This summer, when we all were still new to virtual conferences, I signed up for talking at two of them. Back then, I thought this was a great idea. I would be able to share my thoughts with the community and wouldn’t even have to travel for that. Talking to an audience from the stage or talking to the webcam? It wouldn’t be a huge difference, right? Oh boy, was I wrong. But let’s start from the beginning.
I have an idea
I have a lot of ideas and opinions. Often technical and sometimes less so. Some of them would make a nice conference talk. I like sharing my thoughts via conference talks since I learn so much during preparation and from feedback I get. Usually, the feedback is either telling me how wrong I was or how my presentation had been useful to an individual or an organization. Either way, someone wins.
With that in mind I shared my idea about more inclusive hiring through better interview questions with the DevOops conference and USENIX’ SREcon 20 Americas. Much to my surprise my proposal was accepted by both conferences. Cool!
The usual procrastination
I procrastinate on preparing conference talks. I always have been waiting to the very last minute to get my presentations ready and upload the slides. More often than not, I would refine the slide deck while travelling to the conference venue on the morning of my talk. Over the years I developed strategies to make life for my future self less of a pain. Nowadays, I attach a detailed outline and a long’ish summary to every proposal I make. Most conferences require this anyway. The outline serves as a blueprint for my presentation. From there, I just need to fill in the blanks. Of course, it always turns out to be more complicated than that and the filling of the blanks is actually the hardest part.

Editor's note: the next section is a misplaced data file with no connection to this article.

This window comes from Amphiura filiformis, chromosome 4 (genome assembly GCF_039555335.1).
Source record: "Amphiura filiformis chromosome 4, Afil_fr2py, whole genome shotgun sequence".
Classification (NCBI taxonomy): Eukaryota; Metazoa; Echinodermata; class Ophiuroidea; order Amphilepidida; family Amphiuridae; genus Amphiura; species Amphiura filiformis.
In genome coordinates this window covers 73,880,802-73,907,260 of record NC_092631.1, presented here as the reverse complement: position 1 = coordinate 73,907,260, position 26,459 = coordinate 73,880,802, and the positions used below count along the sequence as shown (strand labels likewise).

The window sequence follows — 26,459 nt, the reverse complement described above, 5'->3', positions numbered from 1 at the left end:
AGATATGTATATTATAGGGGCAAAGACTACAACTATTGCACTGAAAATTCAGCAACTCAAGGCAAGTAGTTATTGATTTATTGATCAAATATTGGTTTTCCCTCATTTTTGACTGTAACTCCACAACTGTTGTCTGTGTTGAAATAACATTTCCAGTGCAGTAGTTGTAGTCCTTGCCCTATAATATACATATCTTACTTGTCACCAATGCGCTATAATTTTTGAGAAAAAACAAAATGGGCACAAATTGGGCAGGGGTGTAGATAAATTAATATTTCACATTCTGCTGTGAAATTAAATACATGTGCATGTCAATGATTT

I have always been telling myself I have plenty of time left and I don’t need to rush it. But during the pandemic my procrastination reached new levels. When I finally started working on the presentation it took longer than usual and dragged along over multiple weekends. I couldn’t get my ideas written down although they were present in my head all the time. Weird.
Risks and opportunities
When I signed up for the talks I knew things would be different this time. Being an optimist I expected the opportunities of this new challenge to outweigh the risks and downsides.
- I would be able to pre-record my talk.
- A recording means that I could easily implement videos or demos without the risk of them not playing or failing in front of a live audience.
- I would not be able to have audience engagement with a recorded talk. However, I would be able to stop the playback and use audience interaction tools in between.
- A recording allowed me to craft the perfect speaker text for every slide I planned to present, every point I wanted to make and synchronize everything perfectly with animations and transitions. I could just take another shot if I messed up a scene.
- I could use my tablet computer to draw my thoughts along while I speak. This would allow me to avoid static slides at times. Attention is a scarce resource longer during talks. I expected that to apply even more at a virtual conference with all the distractions the audience faces.
I later learned that talking into the void of a camera comes with additional challenges compared to engaging with a real life audience.
Between signing up as a speaker and actually speaking I had the chance to join other virtual conferences as a member of the audience. I saw speakers struggle and succeed. Some clearly had access to green screens and advanced live streaming equipment. Others suffered from unreliable Internet connections or lack of audience engagement. The sum of my experiences made me favor a fully pre-recorded talk over any form of live streaming. Coincidentally, this seemed to be what SREcon was mandating all speakers to. I assume this is also an effort by the organizers to minimize delays during the conference. A speaker not showing up or a presentation not working due to technical challenges is a conference organizer’s nightmare.